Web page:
Understanding Generalizability and Transferability
In this chapter, we discuss generalizabililty, transferability, and the interrelationship between the two. We also explain how these two aspects of research operate in different methodologies, demonstrating how researchers may apply these concepts throughout the research process.
Generalizability is applied by researchers in an academic setting. It can be defined as the extension of research findings and conclusions from a study conducted on a sample population to the population at large. While the dependability of this extension is not absolute, it is statistically probable. Because sound generalizability requires data on large populations, quantitative research -- experimental for instance -- provides the best foundation for producing broad generalizability. The larger the sample population, the more one can generalize the results. For example, a comprehensive study of the role computers play in the writing process might reveal that it is statistically probable that students who do most of their composing on a computer will move chunks of text around more than students who do not compose on a computer.
Transferability is applied by the readers of research. Although generalizability usually applies only to certain types of quantitative methods, transferability can apply in varying degrees to most types of research . Unlike generalizability, transferability does not involve broad claims, but invites readers of research to make connections between elements of a study and their own experience. For instance, teachers at the high school level might selectively apply to their own classrooms results from a study demonstrating that heuristic writing exercises help students at the college level.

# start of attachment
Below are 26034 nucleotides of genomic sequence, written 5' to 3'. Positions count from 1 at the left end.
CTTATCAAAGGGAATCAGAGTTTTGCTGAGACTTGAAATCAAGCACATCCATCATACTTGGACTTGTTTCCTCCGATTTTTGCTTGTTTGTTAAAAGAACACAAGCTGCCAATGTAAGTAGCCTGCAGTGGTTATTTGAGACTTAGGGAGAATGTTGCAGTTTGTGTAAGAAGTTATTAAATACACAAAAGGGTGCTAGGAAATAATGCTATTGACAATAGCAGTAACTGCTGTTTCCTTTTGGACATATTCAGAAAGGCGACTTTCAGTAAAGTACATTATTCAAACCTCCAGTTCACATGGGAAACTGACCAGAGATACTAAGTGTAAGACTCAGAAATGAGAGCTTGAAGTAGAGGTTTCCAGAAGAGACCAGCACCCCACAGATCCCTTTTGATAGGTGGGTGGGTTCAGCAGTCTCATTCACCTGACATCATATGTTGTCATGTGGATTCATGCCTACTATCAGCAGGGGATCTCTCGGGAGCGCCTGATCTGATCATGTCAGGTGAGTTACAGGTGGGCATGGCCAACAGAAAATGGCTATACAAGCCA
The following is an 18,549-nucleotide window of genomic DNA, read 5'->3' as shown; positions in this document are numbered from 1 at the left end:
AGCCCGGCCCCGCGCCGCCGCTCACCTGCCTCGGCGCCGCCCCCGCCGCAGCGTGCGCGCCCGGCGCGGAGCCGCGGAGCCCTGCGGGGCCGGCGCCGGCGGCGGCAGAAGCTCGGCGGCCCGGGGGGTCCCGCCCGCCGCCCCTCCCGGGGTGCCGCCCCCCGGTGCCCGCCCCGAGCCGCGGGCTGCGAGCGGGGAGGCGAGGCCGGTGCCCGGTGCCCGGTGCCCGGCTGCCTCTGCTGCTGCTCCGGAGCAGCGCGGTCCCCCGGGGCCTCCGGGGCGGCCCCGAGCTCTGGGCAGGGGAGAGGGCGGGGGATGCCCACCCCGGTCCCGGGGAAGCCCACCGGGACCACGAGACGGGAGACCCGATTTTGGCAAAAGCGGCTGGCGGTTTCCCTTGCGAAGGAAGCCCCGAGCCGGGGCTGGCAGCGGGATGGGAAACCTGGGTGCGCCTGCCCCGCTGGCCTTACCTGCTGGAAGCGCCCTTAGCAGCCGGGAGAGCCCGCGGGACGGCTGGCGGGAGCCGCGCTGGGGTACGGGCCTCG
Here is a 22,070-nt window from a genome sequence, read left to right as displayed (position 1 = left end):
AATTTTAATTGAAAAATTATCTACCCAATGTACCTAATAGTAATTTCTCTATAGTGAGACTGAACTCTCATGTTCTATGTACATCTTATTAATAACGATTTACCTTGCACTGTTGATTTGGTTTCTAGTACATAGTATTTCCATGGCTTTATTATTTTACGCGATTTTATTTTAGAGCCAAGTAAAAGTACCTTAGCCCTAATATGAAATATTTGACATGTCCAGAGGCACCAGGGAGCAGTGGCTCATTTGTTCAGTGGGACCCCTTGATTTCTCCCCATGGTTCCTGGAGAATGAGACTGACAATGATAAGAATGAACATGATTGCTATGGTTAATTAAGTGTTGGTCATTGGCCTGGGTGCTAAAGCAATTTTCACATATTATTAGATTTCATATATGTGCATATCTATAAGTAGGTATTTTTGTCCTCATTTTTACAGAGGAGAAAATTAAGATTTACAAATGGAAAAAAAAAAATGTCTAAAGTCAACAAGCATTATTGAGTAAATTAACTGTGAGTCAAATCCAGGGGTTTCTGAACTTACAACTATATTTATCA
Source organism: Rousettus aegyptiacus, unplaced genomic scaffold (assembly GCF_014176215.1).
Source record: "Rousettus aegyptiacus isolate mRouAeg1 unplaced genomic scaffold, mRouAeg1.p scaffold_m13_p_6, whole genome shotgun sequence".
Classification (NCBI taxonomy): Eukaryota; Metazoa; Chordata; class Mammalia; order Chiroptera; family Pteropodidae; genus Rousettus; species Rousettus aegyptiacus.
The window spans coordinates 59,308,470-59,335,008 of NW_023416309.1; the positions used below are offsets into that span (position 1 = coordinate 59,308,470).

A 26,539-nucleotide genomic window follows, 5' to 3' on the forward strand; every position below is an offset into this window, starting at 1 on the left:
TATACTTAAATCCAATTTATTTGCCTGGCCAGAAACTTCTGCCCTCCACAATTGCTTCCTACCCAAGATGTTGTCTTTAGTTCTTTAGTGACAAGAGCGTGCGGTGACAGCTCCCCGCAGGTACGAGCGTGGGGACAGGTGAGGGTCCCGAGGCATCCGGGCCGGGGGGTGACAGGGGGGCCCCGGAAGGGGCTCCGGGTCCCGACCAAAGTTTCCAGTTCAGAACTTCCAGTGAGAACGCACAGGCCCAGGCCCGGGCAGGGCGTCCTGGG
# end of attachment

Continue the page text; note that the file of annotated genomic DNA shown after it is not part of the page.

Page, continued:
Generalizability and transferability are important elements of any research methodology, but they are not mutually exclusive: generalizability, to varying degrees, rests on the transferability of research findings. It is important for researchers to understand the implications of these twin aspects of research before designing a study. Researchers who intend to make a generalizable claim must carefully examine the variables involved in the study. Among these are the sample of the population used and the mechanisms behind formulating a causal model. Furthermore, if researchers desire to make the results of their study transferable to another context, they must keep a detailed account of the environment surrounding their research, and include a rich description of that environment in their final report. Armed with the knowledge that the sample population was large and varied, as well as with detailed information about the study itself, readers of research can more confidently generalize and transfer the findings to other situations.